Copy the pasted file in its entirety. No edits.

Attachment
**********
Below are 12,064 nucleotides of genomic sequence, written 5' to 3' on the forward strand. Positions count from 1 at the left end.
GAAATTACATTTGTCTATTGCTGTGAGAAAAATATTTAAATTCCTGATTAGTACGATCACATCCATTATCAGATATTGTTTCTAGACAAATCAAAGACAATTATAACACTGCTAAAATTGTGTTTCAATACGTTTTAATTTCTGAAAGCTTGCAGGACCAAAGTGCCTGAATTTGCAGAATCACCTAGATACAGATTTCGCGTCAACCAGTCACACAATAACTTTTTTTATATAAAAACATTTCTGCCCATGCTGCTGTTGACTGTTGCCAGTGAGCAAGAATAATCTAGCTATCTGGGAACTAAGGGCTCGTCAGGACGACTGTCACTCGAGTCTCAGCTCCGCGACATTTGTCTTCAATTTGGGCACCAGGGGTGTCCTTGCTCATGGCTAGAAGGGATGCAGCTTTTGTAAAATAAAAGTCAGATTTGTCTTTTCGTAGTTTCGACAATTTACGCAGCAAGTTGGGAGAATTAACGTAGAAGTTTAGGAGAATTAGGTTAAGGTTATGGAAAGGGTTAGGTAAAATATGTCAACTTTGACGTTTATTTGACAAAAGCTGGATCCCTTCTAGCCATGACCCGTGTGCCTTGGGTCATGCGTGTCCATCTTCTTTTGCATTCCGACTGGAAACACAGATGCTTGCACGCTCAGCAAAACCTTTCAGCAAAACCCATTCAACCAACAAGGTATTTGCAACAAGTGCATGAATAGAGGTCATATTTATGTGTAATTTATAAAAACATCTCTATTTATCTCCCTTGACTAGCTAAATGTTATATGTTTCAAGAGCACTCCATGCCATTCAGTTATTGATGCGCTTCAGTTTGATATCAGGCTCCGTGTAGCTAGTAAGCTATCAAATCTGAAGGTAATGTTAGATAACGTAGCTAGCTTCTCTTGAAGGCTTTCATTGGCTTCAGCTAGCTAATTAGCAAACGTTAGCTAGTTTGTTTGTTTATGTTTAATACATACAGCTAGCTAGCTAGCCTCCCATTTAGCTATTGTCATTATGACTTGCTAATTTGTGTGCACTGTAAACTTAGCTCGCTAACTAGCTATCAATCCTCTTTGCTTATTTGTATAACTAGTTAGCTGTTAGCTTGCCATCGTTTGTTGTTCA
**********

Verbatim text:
Below are 12,064 nucleotides of genomic sequence, written 5' to 3' on the forward strand. Positions count from 1 at the left end.
GAAATTACATTTGTCTATTGCTGTGAGAAAAATATTTAAATTCCTGATTAGTACGATCACATCCATTATCAGATATTGTTTCTAGACAAATCAAAGACAATTATAACACTGCTAAAATTGTGTTTCAATACGTTTTAATTTCTGAAAGCTTGCAGGACCAAAGTGCCTGAATTTGCAGAATCACCTAGATACAGATTTCGCGTCAACCAGTCACACAATAACTTTTTTTATATAAAAACATTTCTGCCCATGCTGCTGTTGACTGTTGCCAGTGAGCAAGAATAATCTAGCTATCTGGGAACTAAGGGCTCGTCAGGACGACTGTCACTCGAGTCTCAGCTCCGCGACATTTGTCTTCAATTTGGGCACCAGGGGTGTCCTTGCTCATGGCTAGAAGGGATGCAGCTTTTGTAAAATAAAAGTCAGATTTGTCTTTTCGTAGTTTCGACAATTTACGCAGCAAGTTGGGAGAATTAACGTAGAAGTTTAGGAGAATTAGGTTAAGGTTATGGAAAGGGTTAGGTAAAATATGTCAACTTTGACGTTTATTTGACAAAAGCTGGATCCCTTCTAGCCATGACCCGTGTGCCTTGGGTCATGCGTGTCCATCTTCTTTTGCATTCCGACTGGAAACACAGATGCTTGCACGCTCAGCAAAACCTTTCAGCAAAACCCATTCAACCAACAAGGTATTTGCAACAAGTGCATGAATAGAGGTCATATTTATGTGTAATTTATAAAAACATCTCTATTTATCTCCCTTGACTAGCTAAATGTTATATGTTTCAAGAGCACTCCATGCCATTCAGTTATTGATGCGCTTCAGTTTGATATCAGGCTCCGTGTAGCTAGTAAGCTATCAAATCTGAAGGTAATGTTAGATAACGTAGCTAGCTTCTCTTGAAGGCTTTCATTGGCTTCAGCTAGCTAATTAGCAAACGTTAGCTAGTTTGTTTGTTTATGTTTAATACATACAGCTAGCTAGCTAGCCTCCCATTTAGCTATTGTCATTATGACTTGCTAATTTGTGTGCACTGTAAACTTAGCTCGCTAACTAGCTATCAATCCTCTTTGCTTATTTGTATAACTAGTTAGCTGTTAGCTTGCCATCGTTTGTTGTTCA